Betty Gray Gallery Summer in the High Desert: JM Brodrick, MaryLea Harris, Karen Ruane

Sunriver Resort Lodge Betty Gray Gallery continues Summer in the High Desert featuring JM Brodrick, MaryLea Harris and Karen Ruane through September 6.
Abstract acrylic painter Harris works in series exploring relationships, color and texture as in her latest Map Series. This series considers our relationships between physical place, connection and our collective personal journeys.

Not actual places, the maps consider “home” and its personal meaning- the structure in which one sleeps or lived as a child, one’s town or the planet. Adding that these commonalities of our lives join humans, the artist hopes viewers, through her art, reflect upon where they’ve been and where
they’re headed.

A Virginia native, she received studio art and art history degrees from Sweet Briar College and later earned a master of fine arts in painting from Virginia Commonwealth University. Harris fostered creativity in children working at the National Gallery of Art, Department of Teacher and School Programs and interned with an art therapist in the children’s oncology ward at Georgetown Hospital’s Lombardi Cancer Center.

These formative experiences launched her sharing arts education with kids for over 15 years. She developed an award winning blog about children’s arts and crafts (Pink and Green Mama Blog) and authored ten art lesson eBooks continuing in use by educators and caregivers of children throughout the United States and abroad. Now a Bend full time artist, Harris credits her daughters, Emma and Claire, as role models in creativity and imagination, inspiring her to make vulnerable and honest art.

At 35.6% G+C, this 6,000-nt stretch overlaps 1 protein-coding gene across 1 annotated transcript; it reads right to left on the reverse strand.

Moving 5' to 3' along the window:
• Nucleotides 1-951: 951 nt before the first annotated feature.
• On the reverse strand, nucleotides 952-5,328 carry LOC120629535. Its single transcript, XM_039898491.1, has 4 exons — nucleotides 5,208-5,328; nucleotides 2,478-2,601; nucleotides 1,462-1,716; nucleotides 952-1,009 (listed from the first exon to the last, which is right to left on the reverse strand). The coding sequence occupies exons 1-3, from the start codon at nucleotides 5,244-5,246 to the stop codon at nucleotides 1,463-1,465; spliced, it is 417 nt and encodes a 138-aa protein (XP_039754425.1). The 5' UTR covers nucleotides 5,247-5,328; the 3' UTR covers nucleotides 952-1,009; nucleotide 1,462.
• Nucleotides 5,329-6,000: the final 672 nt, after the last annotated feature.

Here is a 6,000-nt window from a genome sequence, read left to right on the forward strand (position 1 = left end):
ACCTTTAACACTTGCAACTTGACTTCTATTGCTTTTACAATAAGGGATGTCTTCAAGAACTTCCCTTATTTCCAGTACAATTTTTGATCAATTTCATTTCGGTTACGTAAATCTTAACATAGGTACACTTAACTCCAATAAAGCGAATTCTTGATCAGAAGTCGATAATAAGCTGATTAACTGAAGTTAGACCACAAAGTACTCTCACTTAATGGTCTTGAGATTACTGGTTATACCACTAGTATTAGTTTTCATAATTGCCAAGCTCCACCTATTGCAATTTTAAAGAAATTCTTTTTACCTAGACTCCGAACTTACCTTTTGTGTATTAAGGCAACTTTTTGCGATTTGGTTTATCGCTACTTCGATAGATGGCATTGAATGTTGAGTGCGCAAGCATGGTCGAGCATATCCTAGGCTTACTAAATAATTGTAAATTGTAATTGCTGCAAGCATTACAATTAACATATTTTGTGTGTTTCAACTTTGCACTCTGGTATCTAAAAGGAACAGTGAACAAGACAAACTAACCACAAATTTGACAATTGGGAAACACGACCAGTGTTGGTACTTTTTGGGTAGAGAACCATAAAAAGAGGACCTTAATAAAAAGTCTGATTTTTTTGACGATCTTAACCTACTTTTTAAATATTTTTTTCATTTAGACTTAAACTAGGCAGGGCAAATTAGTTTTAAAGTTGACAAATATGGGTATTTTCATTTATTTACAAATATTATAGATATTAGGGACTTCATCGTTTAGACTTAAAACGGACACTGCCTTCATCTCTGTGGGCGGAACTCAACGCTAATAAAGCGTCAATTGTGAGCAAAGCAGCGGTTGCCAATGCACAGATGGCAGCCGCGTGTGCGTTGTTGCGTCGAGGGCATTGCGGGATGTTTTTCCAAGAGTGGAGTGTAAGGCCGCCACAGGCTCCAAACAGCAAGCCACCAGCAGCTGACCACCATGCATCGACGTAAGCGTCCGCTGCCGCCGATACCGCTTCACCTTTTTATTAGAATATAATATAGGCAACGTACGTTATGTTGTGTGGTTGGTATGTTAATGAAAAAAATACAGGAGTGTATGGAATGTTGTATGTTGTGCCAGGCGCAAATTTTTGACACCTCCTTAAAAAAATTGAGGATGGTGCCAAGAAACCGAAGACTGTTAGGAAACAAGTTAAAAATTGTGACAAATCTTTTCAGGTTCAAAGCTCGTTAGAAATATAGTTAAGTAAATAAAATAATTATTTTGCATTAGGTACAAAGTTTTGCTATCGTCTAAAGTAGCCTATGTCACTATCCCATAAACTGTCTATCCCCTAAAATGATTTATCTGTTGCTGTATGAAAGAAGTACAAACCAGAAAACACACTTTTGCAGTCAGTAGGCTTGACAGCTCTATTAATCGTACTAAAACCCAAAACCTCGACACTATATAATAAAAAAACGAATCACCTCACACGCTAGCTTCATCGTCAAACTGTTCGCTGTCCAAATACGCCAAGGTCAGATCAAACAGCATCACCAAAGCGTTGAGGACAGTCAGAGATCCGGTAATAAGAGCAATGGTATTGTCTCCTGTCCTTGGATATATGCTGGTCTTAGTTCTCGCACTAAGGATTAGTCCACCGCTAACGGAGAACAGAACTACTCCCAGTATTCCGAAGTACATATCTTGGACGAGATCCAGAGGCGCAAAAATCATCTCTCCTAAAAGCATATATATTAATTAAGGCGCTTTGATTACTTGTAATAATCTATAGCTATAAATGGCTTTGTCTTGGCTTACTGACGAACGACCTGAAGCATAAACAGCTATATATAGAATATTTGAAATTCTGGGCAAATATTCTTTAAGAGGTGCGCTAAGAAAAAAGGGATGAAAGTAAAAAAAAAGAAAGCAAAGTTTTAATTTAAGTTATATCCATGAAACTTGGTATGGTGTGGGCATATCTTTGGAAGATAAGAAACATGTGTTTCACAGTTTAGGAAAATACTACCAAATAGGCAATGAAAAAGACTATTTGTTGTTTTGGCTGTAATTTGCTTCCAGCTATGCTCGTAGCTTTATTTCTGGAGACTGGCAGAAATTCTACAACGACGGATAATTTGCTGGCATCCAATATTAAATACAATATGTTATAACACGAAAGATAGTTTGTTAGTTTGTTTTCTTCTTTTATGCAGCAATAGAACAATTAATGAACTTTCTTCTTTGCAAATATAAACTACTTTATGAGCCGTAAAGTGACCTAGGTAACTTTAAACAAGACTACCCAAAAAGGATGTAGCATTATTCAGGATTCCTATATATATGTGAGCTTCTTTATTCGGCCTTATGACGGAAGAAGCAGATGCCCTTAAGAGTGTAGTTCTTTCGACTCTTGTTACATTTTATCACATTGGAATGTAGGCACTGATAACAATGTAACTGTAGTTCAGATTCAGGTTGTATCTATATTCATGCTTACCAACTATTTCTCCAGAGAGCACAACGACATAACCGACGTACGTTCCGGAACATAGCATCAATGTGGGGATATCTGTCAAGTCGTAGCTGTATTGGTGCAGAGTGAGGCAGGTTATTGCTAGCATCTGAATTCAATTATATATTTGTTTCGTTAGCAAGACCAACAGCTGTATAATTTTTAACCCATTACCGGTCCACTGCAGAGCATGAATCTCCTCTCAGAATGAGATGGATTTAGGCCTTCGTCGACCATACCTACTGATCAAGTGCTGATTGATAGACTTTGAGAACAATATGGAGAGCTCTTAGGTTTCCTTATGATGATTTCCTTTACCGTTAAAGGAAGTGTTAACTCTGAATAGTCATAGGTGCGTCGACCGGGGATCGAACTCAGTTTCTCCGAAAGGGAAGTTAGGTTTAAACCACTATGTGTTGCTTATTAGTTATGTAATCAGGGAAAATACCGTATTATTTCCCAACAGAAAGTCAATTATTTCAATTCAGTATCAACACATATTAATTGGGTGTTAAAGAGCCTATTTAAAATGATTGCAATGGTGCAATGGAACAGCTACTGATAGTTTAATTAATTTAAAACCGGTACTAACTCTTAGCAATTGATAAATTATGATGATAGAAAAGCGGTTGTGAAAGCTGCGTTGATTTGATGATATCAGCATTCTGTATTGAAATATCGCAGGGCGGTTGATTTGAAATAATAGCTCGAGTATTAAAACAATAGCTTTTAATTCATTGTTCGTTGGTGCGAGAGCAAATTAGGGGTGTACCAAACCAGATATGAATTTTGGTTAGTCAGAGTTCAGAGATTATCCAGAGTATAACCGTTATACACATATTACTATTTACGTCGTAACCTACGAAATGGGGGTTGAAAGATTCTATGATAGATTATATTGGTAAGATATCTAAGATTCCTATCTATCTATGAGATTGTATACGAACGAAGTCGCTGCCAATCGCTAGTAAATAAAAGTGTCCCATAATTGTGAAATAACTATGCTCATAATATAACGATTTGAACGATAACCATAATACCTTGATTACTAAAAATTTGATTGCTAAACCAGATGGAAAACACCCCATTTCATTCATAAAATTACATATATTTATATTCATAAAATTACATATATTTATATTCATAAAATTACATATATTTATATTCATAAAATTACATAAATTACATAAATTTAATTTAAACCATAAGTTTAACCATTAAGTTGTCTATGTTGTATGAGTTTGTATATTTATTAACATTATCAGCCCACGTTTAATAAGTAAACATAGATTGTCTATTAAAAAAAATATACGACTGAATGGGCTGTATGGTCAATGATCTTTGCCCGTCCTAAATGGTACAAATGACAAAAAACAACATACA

Artist Karen Ruane’s career began as a figurative painter working with acrylics. She worked quickly creating large scale work celebrating the beauty and strength of the female form. Motivated by her “Type A approach” to finish a painting in a single session, she often felt frustration and depression. She moved on to more satisfying creative practices.

Then, watching a marbler in action, she became “paralyzed with intrigue.” Viewing colors spattered on to a viscous, fluid surface, tools dragged across the surface to organize the paint into patterns, she observed the push/pull between the artist’s control and the physics and flow of the medium.

Appreciating variables beyond the artist’s control, she eagerly worked with marbling for several years, sometimes creating the papers in as little as five minutes. Loss of the artist’s control enabled her to “love paint and creating again,” also fulfilling her desire for rapid results. Art again became a therapeutic meditation.

This ease in creating lead to her exploration of other fluid mediums including flow acrylic paints and, most recently, alcohol inks and resin. All satisfy her desire and need to create, while also satisfying the paramount urge for tranquility. Continuing in these mediums, it is absence from her studio that causes anxiety; “I am at my happiest and most centered when I am making art!”
Featured in July, JM Brodrick’s displayed paintings depict horses, as seen in the May 2017 issue of American Art Collector, Collector’s Focus, Art of the Horse.

Sunriver Resort invites the public to the exhibition. Open all hours. Billye Turner organizes the Lodge art series, info at 503-780-2828 or

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